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View (1970)

Courtesy of William Raban

Main image of View (1970)
16mm, 4 min, colour
DirectorWilliam Raban

Alternating real-time and speeded-up views of an English riverbank on a wet winter's day.

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View reflects William Raban's early and continuing interest in working with landscape and nature. In the time since producing these early works, Raban has acquired a reputation as one of the most singularly important artists to work in this area. View was followed by other landscape-based experimental works, including River Yar (1971-72, made with Chris Welsby), Colours of This Time (1972), Broadwalk (1972), Sunset Strips (1975), Canal Incidents (1975).

View explores how to document landscape and nature and draws attention to the processes that enable the recording to take place. It presents a muddy riverbank and a changing tide, but playback alternates between real time and a faster speed, exaggerating the river's motion and fluctuating the light levels to present it to us in a wholly new way. The erosion of the riverbank presents evidence of tide and time, and here we can see such things in a way only possible in film.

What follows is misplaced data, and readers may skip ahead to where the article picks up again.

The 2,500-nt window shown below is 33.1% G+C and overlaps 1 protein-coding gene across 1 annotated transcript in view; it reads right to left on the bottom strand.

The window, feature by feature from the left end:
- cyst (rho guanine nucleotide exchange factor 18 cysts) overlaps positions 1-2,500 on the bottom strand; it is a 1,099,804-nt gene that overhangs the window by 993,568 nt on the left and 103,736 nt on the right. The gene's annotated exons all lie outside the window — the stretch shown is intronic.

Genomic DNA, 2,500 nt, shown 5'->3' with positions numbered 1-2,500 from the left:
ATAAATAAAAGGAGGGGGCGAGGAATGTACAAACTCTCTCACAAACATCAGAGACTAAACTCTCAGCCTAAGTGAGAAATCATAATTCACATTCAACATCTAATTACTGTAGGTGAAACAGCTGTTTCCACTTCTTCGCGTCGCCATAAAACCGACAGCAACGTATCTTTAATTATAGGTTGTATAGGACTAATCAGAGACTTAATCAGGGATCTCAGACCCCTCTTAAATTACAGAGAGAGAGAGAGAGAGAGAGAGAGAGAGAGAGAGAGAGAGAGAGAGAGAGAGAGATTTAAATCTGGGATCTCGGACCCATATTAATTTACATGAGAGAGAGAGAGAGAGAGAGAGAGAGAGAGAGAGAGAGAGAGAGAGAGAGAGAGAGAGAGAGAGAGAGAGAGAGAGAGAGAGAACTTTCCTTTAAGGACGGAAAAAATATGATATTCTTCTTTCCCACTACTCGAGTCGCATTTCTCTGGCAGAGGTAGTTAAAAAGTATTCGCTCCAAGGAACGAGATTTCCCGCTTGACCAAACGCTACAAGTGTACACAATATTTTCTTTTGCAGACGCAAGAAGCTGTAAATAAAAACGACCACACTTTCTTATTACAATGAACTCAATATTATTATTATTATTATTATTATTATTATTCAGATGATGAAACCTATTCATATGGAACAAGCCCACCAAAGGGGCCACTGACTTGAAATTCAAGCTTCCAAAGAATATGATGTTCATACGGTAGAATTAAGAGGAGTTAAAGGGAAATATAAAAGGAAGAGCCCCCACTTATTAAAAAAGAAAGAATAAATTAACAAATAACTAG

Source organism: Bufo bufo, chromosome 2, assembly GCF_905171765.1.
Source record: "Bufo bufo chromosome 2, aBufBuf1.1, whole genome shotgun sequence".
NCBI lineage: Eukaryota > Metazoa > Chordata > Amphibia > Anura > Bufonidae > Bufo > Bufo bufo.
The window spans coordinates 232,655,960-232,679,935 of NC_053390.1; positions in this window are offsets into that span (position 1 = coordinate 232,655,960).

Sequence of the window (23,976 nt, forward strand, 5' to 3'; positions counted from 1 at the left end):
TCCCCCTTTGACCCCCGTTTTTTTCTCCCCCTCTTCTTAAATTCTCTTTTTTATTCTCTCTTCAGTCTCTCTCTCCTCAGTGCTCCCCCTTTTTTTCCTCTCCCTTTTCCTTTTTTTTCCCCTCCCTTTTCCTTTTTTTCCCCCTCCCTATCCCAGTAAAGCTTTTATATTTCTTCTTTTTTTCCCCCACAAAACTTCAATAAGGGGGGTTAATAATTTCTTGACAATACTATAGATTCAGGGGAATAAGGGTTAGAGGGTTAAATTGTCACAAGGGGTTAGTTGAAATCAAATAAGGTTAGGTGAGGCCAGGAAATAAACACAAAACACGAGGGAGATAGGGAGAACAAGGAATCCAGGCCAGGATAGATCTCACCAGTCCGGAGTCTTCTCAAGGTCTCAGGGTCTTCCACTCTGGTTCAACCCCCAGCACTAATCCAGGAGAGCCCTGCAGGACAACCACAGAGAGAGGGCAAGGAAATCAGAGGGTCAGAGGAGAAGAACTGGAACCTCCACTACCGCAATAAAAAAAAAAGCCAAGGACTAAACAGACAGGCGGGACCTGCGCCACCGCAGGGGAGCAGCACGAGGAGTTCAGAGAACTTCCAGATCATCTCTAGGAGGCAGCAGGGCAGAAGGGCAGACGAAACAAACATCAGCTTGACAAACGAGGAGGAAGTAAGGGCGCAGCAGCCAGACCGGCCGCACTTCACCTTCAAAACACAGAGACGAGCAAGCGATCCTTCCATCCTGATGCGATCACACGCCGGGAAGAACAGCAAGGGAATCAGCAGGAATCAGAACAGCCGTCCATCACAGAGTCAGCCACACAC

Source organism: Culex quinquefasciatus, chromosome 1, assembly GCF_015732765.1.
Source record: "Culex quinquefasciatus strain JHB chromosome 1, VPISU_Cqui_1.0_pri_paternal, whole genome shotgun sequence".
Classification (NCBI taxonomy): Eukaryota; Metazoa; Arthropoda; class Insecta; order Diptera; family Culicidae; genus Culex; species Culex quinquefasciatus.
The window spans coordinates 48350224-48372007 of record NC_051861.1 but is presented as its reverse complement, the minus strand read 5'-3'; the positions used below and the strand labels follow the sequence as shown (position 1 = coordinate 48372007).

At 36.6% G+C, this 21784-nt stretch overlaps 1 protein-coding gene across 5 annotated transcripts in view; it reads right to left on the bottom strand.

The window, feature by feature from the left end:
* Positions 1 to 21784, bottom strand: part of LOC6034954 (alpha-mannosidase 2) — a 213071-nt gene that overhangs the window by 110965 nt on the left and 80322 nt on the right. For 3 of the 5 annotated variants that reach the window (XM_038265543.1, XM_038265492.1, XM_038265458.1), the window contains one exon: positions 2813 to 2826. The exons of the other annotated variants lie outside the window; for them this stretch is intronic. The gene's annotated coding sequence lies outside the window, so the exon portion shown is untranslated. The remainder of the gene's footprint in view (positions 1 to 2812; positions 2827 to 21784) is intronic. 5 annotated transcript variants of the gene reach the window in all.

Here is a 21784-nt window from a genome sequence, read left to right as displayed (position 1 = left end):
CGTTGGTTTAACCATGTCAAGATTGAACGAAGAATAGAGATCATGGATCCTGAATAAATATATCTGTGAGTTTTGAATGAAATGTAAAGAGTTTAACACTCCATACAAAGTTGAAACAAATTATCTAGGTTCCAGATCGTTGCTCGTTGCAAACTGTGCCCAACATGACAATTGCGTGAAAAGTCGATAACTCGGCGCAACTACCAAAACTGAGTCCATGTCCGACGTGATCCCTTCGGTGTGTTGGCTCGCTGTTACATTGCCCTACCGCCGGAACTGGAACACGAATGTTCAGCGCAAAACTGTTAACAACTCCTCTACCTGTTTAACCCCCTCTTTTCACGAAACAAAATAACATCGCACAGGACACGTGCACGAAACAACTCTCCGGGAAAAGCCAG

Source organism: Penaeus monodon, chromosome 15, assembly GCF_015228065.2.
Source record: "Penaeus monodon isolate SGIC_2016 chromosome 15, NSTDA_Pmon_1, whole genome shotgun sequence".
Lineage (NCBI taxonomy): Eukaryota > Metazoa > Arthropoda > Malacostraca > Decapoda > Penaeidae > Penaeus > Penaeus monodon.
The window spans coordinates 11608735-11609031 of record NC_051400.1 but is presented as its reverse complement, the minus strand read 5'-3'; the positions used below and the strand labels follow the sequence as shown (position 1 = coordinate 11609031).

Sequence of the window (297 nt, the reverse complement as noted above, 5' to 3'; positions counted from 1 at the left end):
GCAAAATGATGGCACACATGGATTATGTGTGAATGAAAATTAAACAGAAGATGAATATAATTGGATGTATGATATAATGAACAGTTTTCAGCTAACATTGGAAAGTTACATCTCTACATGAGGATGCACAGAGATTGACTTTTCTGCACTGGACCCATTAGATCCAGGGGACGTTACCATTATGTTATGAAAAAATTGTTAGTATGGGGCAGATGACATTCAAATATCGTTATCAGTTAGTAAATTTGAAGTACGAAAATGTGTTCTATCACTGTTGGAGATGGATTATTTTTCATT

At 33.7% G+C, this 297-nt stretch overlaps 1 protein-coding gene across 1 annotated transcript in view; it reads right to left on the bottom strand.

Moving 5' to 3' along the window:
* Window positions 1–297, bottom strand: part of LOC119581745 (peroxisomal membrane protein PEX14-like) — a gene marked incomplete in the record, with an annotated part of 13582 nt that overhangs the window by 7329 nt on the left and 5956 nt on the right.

Further dynamics are revealed with the inclusion of discernable speech in the real time sections. Now the 'timelessness' of nature - the static, unchanging landscape - is located within the specific moment that the film was made. Changes in the air and atmosphere when the speed changes sound like a chord progression which, combined with the dappling of the water, creates something approaching a melody.

The camera maintains a fixed position in its presentation of the landscape, as if mimicking the view from a birdwatcher's hide - another manmade structure which enables us to get closer to nature but also creates a barrier. In this instance, however, the changes in speed undermine any illusions that we are witnessing an unmediated image: it is a filmic experience and not a simple re-presentation of a landscape.

The title, View, both draws our attention to the experience of watching the film and makes us think about the pleasure of the countryside. A 'view' is normally thought of in terms of a 'good view', but this sight is flat, muddy and foggy. Raban has said that he is not interested in the romance of the image but instead what it is to record it - he was engaged with deconstructing images and took an almost scientific approach to his work at this time - and these notions are reflected here.

William Fowler

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Video Clips
Complete film (4:12)
Raban, William (1948-)